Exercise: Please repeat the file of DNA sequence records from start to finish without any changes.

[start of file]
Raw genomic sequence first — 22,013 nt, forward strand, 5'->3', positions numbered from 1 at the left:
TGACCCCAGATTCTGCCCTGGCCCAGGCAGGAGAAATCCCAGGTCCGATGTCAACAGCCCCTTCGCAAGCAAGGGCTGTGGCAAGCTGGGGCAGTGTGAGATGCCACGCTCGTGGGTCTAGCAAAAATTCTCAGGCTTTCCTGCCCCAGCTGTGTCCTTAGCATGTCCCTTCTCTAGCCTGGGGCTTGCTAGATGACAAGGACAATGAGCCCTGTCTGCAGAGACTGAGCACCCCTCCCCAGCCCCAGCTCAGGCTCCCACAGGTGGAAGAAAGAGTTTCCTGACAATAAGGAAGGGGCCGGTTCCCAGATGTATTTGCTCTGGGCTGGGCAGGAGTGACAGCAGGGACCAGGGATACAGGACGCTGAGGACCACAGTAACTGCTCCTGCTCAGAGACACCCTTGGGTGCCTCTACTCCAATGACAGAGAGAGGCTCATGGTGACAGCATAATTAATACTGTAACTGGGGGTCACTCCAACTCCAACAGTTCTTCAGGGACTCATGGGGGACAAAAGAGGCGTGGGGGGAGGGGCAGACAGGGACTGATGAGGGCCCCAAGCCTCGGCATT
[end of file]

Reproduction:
Raw genomic sequence first — 22,013 nt, forward strand, 5'->3', positions numbered from 1 at the left:
TGACCCCAGATTCTGCCCTGGCCCAGGCAGGAGAAATCCCAGGTCCGATGTCAACAGCCCCTTCGCAAGCAAGGGCTGTGGCAAGCTGGGGCAGTGTGAGATGCCACGCTCGTGGGTCTAGCAAAAATTCTCAGGCTTTCCTGCCCCAGCTGTGTCCTTAGCATGTCCCTTCTCTAGCCTGGGGCTTGCTAGATGACAAGGACAATGAGCCCTGTCTGCAGAGACTGAGCACCCCTCCCCAGCCCCAGCTCAGGCTCCCACAGGTGGAAGAAAGAGTTTCCTGACAATAAGGAAGGGGCCGGTTCCCAGATGTATTTGCTCTGGGCTGGGCAGGAGTGACAGCAGGGACCAGGGATACAGGACGCTGAGGACCACAGTAACTGCTCCTGCTCAGAGACACCCTTGGGTGCCTCTACTCCAATGACAGAGAGAGGCTCATGGTGACAGCATAATTAATACTGTAACTGGGGGTCACTCCAACTCCAACAGTTCTTCAGGGACTCATGGGGGACAAAAGAGGCGTGGGGGGAGGGGCAGACAGGGACTGATGAGGGCCCCAAGCCTCGGCATT